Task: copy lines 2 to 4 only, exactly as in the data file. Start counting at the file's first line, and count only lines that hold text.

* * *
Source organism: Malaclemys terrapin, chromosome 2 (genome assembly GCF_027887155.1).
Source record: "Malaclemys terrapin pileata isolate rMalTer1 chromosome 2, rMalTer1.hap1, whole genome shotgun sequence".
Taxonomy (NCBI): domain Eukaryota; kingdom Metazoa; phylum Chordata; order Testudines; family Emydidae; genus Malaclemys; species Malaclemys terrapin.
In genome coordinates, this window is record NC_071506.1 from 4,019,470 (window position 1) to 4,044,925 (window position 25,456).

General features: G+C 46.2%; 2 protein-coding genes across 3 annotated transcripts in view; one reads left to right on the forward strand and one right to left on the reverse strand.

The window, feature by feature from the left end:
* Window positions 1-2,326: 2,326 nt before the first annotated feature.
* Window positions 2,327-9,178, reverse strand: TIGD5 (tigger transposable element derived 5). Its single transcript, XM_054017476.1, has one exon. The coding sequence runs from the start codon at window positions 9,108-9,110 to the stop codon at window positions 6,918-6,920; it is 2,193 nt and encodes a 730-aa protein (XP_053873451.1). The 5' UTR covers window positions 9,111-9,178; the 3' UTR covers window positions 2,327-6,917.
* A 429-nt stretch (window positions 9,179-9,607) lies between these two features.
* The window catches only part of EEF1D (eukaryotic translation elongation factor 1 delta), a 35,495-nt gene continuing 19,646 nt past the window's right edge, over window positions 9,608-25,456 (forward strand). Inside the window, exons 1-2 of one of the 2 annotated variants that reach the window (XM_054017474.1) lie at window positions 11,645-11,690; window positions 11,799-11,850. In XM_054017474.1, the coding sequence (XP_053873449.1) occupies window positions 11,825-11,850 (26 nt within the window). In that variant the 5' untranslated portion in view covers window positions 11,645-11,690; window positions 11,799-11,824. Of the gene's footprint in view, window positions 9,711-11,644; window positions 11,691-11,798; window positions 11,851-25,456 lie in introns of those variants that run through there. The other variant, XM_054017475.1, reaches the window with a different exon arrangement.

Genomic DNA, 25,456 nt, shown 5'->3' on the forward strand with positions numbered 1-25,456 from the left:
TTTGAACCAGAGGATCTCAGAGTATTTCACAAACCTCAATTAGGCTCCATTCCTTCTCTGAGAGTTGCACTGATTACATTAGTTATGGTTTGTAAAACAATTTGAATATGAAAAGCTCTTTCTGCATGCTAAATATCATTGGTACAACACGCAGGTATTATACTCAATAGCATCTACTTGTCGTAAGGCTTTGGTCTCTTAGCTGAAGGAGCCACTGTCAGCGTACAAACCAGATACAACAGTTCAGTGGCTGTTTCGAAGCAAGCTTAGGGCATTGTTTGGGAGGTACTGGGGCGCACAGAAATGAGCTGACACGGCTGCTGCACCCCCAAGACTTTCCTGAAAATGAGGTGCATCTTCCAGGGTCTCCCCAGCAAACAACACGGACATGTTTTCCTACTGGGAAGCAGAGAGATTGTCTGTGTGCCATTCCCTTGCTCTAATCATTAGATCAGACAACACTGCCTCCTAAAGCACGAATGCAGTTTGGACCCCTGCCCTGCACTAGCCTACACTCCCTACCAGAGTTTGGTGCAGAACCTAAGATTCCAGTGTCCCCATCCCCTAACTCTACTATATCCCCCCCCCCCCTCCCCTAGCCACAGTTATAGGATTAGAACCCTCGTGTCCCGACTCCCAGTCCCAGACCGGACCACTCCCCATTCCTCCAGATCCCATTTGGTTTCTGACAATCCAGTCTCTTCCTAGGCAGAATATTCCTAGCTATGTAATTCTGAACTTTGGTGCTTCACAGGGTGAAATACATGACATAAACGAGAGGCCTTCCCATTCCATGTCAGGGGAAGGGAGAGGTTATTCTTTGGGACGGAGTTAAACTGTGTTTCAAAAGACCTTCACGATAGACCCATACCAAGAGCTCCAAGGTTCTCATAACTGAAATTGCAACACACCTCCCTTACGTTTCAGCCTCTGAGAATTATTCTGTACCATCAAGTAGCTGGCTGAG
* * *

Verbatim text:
Source record: "Malaclemys terrapin pileata isolate rMalTer1 chromosome 2, rMalTer1.hap1, whole genome shotgun sequence".
Taxonomy (NCBI): domain Eukaryota; kingdom Metazoa; phylum Chordata; order Testudines; family Emydidae; genus Malaclemys; species Malaclemys terrapin.
In genome coordinates, this window is record NC_071506.1 from 4,019,470 (window position 1) to 4,044,925 (window position 25,456).